Cooking at home is a great way to save money and enjoy food exactly the way you like it. But every meal cooked comes with the one inevitable cost: Cleanup. Most households work out a system to handle dishes in rhythm with home meals. However, the stove needs equally regular attention. Cooking done with oils, butter, or fatty meats will send a nearly invisible spray of oil into the air. This aerated oil quickly cools and settles all over the surface of the stove (and anything nearby). One or two meals of light grease are easy to clean up, but you hardly notice the patina. Months of grease, unfortunately, is not so easy to ignore or to clean up. If you’re looking at a lake of stove grease, or are looking to avoid that from happening again, we’re here to help.
Know How and Where Grease Gets on the Stove
Want to keep grease from building up on your stove? Know where it comes from. Think about the cloud of nearly invisible steam and grease particles that arise from every pan. Consider the splatter of bacon and the sizzle of chicken in oil. If you follow a logical path, you’ll find all the areas where grease has been landing.
Cook on one favorite burner, or have one burner just for meats? The radius of grease will focus on that burner. Only fry foods on Fridays? Then you may only need to clean the stove after that meal. Know where and when your stove-grease is coming from and you can optimize your clean opposition.
Keep Surface Cleaner Handy
There are tons of tips on how to clean up grease. But these usually relate to spills in the kitchen or garage. For the stove, a simple surface cleaner will do the job, most of the time. Glass-cleaner and all-surface cleaner usually include ammonia or a similar chemical that helps to break down grease so you can wipe it away. For a quick cleanup, a spray-bottle of surface cleaner can help keep grease from building up for more than a meal or two at a time.
The thing about surface cleaner is that it’s nearly instant to use. It’s fast and only takes a swipe with a towel or sponge to clean away the last meal of grease spray on your stove surface. Almost zero effort or time.
Hot Soapy Water and Mopping Up
However, the tradition of hot soapy water is backed by science. Hot water melts the grease and soap breaks it down. Using a soapy sponge saturated in hot water will definitely get the grease off your stove. If soap is your cleaning standard, simply soak your stovetop in hot, soapy water and mop up the greasy suds that result.
When using the soapy water method, mopping up is essential. Use a stainable towel for the best results and keep water out of the drip trays.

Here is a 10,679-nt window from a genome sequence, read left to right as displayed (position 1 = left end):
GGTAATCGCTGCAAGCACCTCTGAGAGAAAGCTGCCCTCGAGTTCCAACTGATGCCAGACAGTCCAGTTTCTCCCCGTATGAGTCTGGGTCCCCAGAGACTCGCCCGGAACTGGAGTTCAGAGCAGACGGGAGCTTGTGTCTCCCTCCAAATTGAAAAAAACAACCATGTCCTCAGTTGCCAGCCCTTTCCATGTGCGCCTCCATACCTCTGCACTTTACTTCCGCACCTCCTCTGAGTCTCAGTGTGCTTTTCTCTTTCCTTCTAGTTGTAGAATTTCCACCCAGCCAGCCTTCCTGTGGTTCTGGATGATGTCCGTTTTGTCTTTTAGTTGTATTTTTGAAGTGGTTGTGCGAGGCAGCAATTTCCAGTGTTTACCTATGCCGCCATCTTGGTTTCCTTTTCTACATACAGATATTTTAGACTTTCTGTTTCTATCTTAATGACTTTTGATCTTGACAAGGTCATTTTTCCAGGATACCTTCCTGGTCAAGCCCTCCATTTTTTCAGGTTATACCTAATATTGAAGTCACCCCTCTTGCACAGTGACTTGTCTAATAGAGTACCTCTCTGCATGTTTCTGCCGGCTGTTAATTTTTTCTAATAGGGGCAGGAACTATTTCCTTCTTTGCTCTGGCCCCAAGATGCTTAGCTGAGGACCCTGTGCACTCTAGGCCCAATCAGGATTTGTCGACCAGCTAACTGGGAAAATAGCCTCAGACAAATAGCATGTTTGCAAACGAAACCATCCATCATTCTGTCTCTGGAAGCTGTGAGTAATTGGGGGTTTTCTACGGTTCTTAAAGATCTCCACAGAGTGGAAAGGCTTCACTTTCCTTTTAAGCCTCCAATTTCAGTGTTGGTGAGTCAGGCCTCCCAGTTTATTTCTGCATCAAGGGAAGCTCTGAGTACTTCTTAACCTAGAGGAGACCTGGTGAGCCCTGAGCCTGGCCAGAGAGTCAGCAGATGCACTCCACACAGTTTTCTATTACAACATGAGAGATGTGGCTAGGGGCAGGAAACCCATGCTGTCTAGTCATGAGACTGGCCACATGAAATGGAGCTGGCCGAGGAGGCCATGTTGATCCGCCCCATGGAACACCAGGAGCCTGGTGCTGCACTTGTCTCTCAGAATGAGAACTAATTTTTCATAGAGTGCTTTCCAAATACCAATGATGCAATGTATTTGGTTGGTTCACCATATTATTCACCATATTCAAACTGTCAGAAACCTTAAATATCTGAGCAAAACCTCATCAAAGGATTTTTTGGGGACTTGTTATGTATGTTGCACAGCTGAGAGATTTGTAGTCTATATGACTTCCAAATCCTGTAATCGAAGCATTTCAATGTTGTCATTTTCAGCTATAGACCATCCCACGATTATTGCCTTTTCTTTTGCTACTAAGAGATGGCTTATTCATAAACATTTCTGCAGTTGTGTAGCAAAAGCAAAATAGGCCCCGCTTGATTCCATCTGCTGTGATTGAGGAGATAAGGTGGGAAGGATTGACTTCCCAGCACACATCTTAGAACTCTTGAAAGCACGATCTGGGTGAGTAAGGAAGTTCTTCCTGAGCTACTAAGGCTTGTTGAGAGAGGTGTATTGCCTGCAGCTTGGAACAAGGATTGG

Run Drip Trays Through Dishwasher
Speaking of the drip trays, these are the silver (often burn-encrusted) cups underneath electric burners. If your stove has drip trays (instead of a glass top), try running them through the dishwasher. It may not get all the burnt areas, but they won’t be greasy. Dropping your drip trays into the dishwasher is a very convenient way to deal with an otherwise delicate task.
Wipe Down Before You Cook
The number-one way to prevent grease build-up on your stove is to prevent it from building up. If you clean up the stove every time you cook, for example, then there’s no chance for the grease to form a layer-on-layer.
For many, the best time to clean your stove is right before cooking. This is when you prep your space and your ingredients to begin a recipe, and cleaning the stove can be a quick few swipes to create a clear, safe cooking surface. While you’re doing this, take a few extra swipes at the non-stovetop surfaces that also collect oil like the back control panel and nearby counters or cabinets.
Use Lids More Often
Cooking with an open pan is necessary for some recipes, but not for others. Look into how many recipes could tolerate or even be improved with the use of a lid. Covering food while it cooks prevents aerated grease from escaping and spreading all over your stovetop. The lid will contain steam and aerated grease. This tends to keep a dish moist, help to cook it on the top and bottom, and prevents grease from forming a new layer around the burner.
Clean the Stove When Doing Dishes
Another good time to clean the stove as part of your routine is when your hands are already covered in soapy water. Whether you have a dishwasher or do the dishes by hand, this is normally a daily routine that focuses on cleaning the kitchen. While gathering and cleaning dishes, take a few moments to wipe down the stove with the hot, soapy sponge. Even a cursory cleaning every time you do your dishes can help keep the stove much cleaner.
Deep-Clean Months of Stove Grease
Lastly, let’s talk about those months of grease. We’ve all been there, by ignoring our own stoves or witnessing the mess of someone else’s stove. Fortunately, this problem is not so difficult to solve.
Get your trashcan nearby. If the grease is deep and congealed, scrape up the entire top layer with a spatula or a plastic putty knife before you begin washing. Then melt the remainder with soap or surface cleaner, Wipe up and throw away the grease as it dissolves. Then use soap, water, and borax (or Barkeeper’s Friend) on the stove surface. Borax will not scratch glass and is an excellent natural scrubbing agent.
Finally, polish the top with surface cleaner and a folded paper towel or shammy. This will get up the last of the soap suds and borax grit, leaving a clean surface.
—Once your stove is completely clean of grease, the best way to avoid another deep-clean is to keep up with daily wipe-downs. Clean every area that can be hit with aerated grease early and the clean-up will take no time or effort at all.